Toby Craig Jones. Desert Kingdom: How Oil and Water Forged Modern Saudi Arabia. Cambridge: Harvard University Press, 2010. 312 pp. $29.95 (cloth), ISBN 978-0-674-04985-7.
Reviewed by Victoria Penziner (Florida State University, History Dept)
Published on H-Environment (March, 2011)
Commissioned by Dolly Jørgensen (University of Stavanger)
Politics and Natural Resources in Eastern Saudi Arabia
Toby Craig Jones opens his book, Desert Kingdom: How Oil and Water Forged Modern Saudi Arabia, with a description of a scheme to transport Arctic icebergs to Saudi Arabia in order to alleviate the water shortage in the kingdom. The scheme was rejected as too extravagant, but with this anecdote, Jones illuminates the relationship between oil, water, and the Saudi government: oil wealth enabled the Saudi government to overcome the problem of aridity and water scarcity. Instead of focusing on the late twentieth century, Jones looks to the period between 1930 and 1980 which led to the hubris symbolized in the above example.
Jones’s book deals with issues of progress, development, the role of science in the creation of a state, and also how the environment contributed to the articulation of Saudi identity. Though oil and water are in the title, it is not a book about oil or water. This book explores the role of natural resources in the articulation of the relationship between a central government and a resource-rich peripheral area--in this case, al-Hasa, the Eastern Province of Saudi Arabia and a historical center of oil wealth and agriculture. This perspective enables Jones to describe how access to oil, water, and land was a primary source of tension in and prosperity for the Saudi government. This novel take on Saudi history makes this book useful to scholars of Middle East history, Arabian history, environmental history, and the history of commodities.
Jones organized his book chronologically. In the first two chapters, he explores the creation and execution of environmental knowledge in and for the Saudi government. He notes how two expatriates in particular, Fedorico Vidal, an anthropologist with the Arab American Oil Company (ARAMCO) and Karl Twitchell, an American geologist and mining engineer, contributed to cementing the connection between political power and environmental knowledge. Jones explains, “the bottom line was that American scientists served Saudi political power in the building of an authoritarian political system, one that used science and knowledge and technology and the environment as a means to shore up centralized Saudi dominance” (p. 35). The result was an “environmental technostate” whose goal was to create productive, but dependent subjects (p. 54).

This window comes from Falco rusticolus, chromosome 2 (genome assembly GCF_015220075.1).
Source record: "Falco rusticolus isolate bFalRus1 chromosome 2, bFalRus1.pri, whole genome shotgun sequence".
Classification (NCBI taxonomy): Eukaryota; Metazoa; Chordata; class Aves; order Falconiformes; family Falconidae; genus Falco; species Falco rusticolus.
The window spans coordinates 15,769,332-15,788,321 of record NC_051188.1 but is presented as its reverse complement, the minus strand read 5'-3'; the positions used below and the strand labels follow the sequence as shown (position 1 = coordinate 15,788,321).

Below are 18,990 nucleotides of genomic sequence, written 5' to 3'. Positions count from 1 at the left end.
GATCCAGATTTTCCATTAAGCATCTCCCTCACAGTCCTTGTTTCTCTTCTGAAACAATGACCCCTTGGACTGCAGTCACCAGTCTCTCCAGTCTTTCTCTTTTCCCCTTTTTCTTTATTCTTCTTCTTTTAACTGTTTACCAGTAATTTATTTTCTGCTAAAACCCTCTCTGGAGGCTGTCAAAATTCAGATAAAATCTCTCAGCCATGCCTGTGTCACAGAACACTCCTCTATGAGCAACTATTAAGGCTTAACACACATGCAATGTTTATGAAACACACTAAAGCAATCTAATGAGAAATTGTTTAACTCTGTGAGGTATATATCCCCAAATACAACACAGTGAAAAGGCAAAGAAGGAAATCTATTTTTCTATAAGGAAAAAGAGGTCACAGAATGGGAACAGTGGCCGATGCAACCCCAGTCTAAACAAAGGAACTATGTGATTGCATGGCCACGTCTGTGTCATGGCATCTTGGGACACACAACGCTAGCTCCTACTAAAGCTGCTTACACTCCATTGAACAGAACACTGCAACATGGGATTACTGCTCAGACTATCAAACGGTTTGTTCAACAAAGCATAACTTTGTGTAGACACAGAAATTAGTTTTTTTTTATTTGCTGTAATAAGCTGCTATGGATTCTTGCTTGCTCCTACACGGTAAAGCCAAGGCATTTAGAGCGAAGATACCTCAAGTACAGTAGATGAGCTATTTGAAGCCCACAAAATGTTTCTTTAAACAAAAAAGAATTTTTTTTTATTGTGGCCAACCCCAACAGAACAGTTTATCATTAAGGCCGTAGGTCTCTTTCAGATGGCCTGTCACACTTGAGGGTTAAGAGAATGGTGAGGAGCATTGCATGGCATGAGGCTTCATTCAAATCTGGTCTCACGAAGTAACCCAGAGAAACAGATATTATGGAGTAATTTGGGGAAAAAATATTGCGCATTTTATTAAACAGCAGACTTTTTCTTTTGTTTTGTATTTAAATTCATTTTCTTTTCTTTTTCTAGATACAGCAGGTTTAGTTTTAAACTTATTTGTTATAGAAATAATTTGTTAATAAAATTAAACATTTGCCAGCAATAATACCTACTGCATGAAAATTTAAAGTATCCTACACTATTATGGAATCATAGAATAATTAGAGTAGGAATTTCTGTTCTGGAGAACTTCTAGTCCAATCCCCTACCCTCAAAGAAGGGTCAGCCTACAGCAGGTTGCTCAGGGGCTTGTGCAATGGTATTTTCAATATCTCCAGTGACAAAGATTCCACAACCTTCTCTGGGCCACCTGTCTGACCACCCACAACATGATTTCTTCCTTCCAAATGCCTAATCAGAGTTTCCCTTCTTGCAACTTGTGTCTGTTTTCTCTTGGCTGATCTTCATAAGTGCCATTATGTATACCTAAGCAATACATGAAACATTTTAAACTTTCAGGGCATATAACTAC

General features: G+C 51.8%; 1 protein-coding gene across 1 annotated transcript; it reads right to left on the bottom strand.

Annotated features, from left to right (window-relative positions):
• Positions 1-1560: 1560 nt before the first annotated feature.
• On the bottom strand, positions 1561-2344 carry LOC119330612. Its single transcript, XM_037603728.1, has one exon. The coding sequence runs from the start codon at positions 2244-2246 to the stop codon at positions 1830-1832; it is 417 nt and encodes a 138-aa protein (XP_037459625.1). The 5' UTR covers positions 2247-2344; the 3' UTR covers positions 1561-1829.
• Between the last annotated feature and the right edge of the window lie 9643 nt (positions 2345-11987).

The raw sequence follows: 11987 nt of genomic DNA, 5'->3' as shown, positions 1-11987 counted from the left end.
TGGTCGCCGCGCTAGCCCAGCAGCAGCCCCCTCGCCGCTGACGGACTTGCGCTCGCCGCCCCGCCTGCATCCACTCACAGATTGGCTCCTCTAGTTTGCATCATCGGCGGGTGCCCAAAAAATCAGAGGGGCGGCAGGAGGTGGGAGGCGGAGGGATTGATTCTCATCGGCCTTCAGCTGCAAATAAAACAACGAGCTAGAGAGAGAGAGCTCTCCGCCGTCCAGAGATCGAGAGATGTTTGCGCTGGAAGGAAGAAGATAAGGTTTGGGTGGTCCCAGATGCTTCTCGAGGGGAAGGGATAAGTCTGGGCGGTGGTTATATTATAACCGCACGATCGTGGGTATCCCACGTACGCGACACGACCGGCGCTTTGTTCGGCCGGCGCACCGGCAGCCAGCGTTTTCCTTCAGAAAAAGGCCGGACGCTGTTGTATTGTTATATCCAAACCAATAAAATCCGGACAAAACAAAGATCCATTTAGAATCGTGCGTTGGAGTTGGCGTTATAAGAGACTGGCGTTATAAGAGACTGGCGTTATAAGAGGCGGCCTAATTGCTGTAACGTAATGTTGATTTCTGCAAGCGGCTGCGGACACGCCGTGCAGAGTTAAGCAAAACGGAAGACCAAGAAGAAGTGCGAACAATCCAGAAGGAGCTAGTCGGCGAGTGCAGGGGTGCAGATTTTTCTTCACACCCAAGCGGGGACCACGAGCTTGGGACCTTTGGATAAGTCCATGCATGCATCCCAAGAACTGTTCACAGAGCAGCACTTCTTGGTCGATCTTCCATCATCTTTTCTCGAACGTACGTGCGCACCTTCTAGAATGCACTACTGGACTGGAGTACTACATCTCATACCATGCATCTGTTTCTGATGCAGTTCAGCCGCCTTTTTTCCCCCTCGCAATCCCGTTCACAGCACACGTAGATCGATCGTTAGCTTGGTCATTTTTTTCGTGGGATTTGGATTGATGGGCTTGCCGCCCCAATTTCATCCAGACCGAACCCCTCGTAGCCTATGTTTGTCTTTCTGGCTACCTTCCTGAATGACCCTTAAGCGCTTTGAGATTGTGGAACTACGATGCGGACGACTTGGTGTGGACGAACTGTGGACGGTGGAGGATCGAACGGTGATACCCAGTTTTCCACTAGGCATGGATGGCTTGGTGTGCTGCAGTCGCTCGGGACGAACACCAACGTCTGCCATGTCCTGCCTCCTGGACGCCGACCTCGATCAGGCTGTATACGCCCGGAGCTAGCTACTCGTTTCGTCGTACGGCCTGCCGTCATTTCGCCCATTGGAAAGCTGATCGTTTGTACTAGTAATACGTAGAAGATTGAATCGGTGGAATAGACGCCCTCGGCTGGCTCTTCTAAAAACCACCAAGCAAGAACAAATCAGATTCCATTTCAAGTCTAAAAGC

The third chapter is an exploration of a specific project: the al-Hasa Irrigation and Drainage Project (IDP), which was completed in 1971 and, though never a technological success, a success in binding the subjects to the government. It also formed the basis for discontent among farmers, because, as with all of the environmental development schemes, the engineers failed to take local land tenure and social patterns into account. Thus, the IDP increased religious and social tensions because it privileged certain villages over others and large landlords over independent farmers.
The discontent that was brewed by the insinuation of government into agriculture was not just a result of a single development project. In chapter 5, Jones highlights the history of discontent and political activism that characterized al-Hasa’s Shi’a population. From the 1930s, Shi’a writers were articulating their discontent regarding the uneven distribution of government resources and rising political discrimination in newspapers in an attempt to gain recognition from the national government. These policies and the “deplorable social and economic” condition led to violence in November of 1979 in the form of a week of violence and bloodshed (p. 181).